So what form might our comforting take?  It might be that we refuse to remain silent when in casual conversations or during lessons delivered in church or in any other setting we hear errors in fact or judgment  We will not allow the uninformed to remain ignorant or the unintentionally unkind to remain unaware of the harmful impact of their words and attitudes.  It might be that we pray with greater frequency and greater fervency for God to promote change in the hearts of those with governmental and religious authority.  We might make the phone calls, visit the homes, issue the invitations for lunch, and otherwise make contact with closeted families paralyzed with fear and uncertainty.  We will celebrate the humanity of our homosexual children, friends, and neighbors – honor the goodness of their lives – advertize our pride in their accomplishments.  We will take great care in our efforts with those with whom we disagree not to be guilty of the same hubris, insensitivity, hostility, or lack of compassion that may have been directed at us or at those we love.

It seems to me appropriate that tonight we invoke the spirit of the most famous speech given in our country in tribute to the dead:  “It is for us the living, rather, to be dedicated here to the unfinished work which they so nobly advanced.  It is rather for us to be dedicated to the great task remaining before us – that from these honored dead we take increased devotion to that cause for which they gave the last full measure of devotion – that we here highly resolve that these dead shall not have died in vain.”  Mr. Lincoln spoke these words during a terrible conflict, that divided our young nation and inflicted wounds of all kinds that were very difficult to heal. Although the causes of that tragic war were complex, at its heart was the need to uphold and protect the inalienable rights conferred by God on His children, all of whom He deemed deserving of equal access to all of life’s best possibilities.  At its heart, our cause tonight is the same.  May Heavenly Father grant us the will and the strength to persevere.  In the name of Jesus Christ, Amen.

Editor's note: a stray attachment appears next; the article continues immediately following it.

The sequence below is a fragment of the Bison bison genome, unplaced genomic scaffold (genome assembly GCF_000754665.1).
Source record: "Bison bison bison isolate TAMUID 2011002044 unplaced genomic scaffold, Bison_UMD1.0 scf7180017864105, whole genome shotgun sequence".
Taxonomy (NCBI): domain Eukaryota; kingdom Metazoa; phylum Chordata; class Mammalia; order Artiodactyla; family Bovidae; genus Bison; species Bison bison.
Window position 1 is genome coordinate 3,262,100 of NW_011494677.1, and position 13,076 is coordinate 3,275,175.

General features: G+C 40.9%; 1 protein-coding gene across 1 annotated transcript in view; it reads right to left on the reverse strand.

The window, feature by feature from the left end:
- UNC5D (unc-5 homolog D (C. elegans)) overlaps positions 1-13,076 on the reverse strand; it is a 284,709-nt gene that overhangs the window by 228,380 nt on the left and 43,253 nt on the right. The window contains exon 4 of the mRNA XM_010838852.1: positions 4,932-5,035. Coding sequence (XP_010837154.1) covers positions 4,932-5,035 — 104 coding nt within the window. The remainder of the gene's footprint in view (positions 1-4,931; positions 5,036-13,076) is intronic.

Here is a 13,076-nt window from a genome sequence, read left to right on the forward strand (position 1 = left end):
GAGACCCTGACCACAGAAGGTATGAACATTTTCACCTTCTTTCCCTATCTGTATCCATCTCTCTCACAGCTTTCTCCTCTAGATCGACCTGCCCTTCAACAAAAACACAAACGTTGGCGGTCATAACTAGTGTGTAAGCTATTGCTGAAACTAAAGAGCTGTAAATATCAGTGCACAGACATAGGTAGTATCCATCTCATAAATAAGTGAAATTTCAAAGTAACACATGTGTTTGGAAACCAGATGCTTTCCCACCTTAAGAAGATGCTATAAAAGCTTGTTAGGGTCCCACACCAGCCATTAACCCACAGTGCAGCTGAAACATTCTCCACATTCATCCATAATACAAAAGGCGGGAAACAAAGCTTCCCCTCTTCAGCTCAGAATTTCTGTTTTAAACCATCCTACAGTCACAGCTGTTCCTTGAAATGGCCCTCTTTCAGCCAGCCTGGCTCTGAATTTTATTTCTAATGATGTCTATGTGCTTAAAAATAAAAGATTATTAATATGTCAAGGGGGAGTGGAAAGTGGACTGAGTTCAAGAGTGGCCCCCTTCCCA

1.         Jacob Bronowski.  1967.  The Reach of Imagination, in The Norton Reader,
10th Edition, L.H. Peterson, J.C. Brereton, and J.E. Hartman, Eds.  W.W. Norton and Company, New York, NY.  Pages 233-235.

2.         Andrew Sullivan.  1995.  Virtually Normal, Vintage Book, New York, NY.  Pages 12-13.

3.      Marion D. Hanks.  1991.  Bread Upon The Waters, Bookcraft, Salt Lake City, UT.  Page 39.

About Bill Bradshaw

Dr. Bradshaw is a former mission president, former member of a stake presidency, has written about the biology of homosexuality elsewhere, and was covered by BYU’s Daily Universe here.  He is also the host on a short video entitled, “Embracing our Homosexual Children.” He is also one of the founders of Family Fellowship, which offers support and strength for families of LGBT Mormons.

Sunday, February 12, 2012

My spritual practice: The God Box

Our spiritual practice is a unique, often intimate way we strive to feel connected to the divine. It can (and should) encompass several different types of actions all geared toward cultivating a more connected, softer, healthier way of life—for both body and spirit.

In recent months, I’ve had the opportunity to share some of my practices and want to share them again here, in a more public forum. I find it intensely interesting and often helpful to learn how other people cultivate spirituality in their lives, and hope you will find in these something new you can put into practice—or an old practice to renew that perhaps you’ve forgotten.

To that end, I’m dedicating my next few articles to cornerstones of my personal spiritual practice. I don’t do all of these every day—but I find adding a few of these things to my routine each day makes me feel much more centered, able to tackle the challenges that life brings, and enables me to do so with gratitude and joy.

So enjoy the read—and take what you like, and leave the rest. Keep in mind there are as many ways to implement these as there are people—so add your own unique twist where you see fit, and adopt these as your own, if you so choose. And, it would be great if you’d share your experience (or your favorite practice) with me and those who read this—you never know who might be looking for exactly what you have.

And besides, the one sure way I’ve learned to keep my spiritual gifts is to give them away.

The God Box
I have a confession.